With oil prices running well over $120 per barrel pushing diesel past $4 a gallon, sales of-powered commercial trucks are rising quickly – helped along in some cases by federal and state government incentives.
For example, Tom Vatter, vp-sales and marketing for vocational truck makerLLC, told FleetOwner that his company’s sales of natural gas-powered refuse trucks should increase to 500 units this year, sharply up from 300 in 2007.
“Natural gas is the big topic in the refuse market right now – everyone is talking about it,” said Vatter. “While there’s always been a market for it, especially in California, what’s really driving interest in it now is the price of diesel and how fast it’s going up.”
One advantage Vatter noted is that refuse fleets can lock natural gas prices on five to seven year contracts, something most of them can’t do with diesel fuel.
Tax breaks and state grants are also boosting natural gas sales of highway tractors. Sterling Truck Corp. is the latest OEM to roll out a natural gas-fueled tractor model. The Sterling Set-Back 113, designed for port operations as well as utilities and municipalities, is powered by the Cummins Westport ISL G engine,. The OEM pointed out that using natural gas could save an estimated $6,000 in annual fuel and operating costs per tractor.
“Natural gas technology has come a long way,” noted Richard Shearing, Sterling’s manager of product strategy. “Buses have been using it for years, but these next-generation powertrains have more power because less air is needed for combustion. Plus, the technology simply burns cleaner.”
Truck Co. expanded its presence in the growing market for natural gas-powered trucks earlier this year, signing an agreement to build liquefied natural gas (LNG) vehicles with Westport Innovations Inc. in Vancouver, B.C., from its Renton, WA plant starting in 2009.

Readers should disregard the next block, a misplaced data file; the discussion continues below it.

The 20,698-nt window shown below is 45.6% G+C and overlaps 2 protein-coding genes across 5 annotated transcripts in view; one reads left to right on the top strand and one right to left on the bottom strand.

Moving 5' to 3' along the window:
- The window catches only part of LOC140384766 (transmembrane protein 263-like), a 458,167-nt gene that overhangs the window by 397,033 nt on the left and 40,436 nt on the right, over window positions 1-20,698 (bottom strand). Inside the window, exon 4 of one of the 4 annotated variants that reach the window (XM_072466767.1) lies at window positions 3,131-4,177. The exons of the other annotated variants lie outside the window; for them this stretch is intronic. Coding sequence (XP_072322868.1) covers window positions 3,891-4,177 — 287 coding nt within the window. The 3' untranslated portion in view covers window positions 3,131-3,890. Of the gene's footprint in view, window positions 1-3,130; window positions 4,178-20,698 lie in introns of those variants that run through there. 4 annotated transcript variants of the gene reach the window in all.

“Our agreement with Kenworth creates a dramatic increase in LNG truck delivery capacity and further strengthens our ability to efficiently meet the significant growth in market demand for environmentally clean LNG trucks from the ports and other fleet customers,” said Michael Gallagher, president & COO of Westport Innovations.
The deal also coincided with a Ports of Los Angeles and Long Beach announcement to approve a new $1.6 billion Clean Truck Superfund, which would assist replacing many of the 16,800 Class 8 trucks serving the ports with grants to defray the higher sticker price for LNG-powered vehicles.
It’s these kinds of savings that will drive increased sales of natural gas-powered commercial trucks this year, said Richard Kolodziej, president of advocacy group NGVAmerica – including federal tax credits that range from $2,500 to $32,000 for the purchase or conversion of natural gas vehicles
“In the past, there were substantial societal benefits of using more natural gas as a vehicle fuel – such as reducing dependence on foreign oil, reducing greenhouse gases and reducing urban pollution,” he said. “Now, as the price gap between petroleum and natural gas widens, we're seeing a major economic advantage, too. As a result, 2008 will be a milestone year in the growth of natural gas vehicles in the U.S.”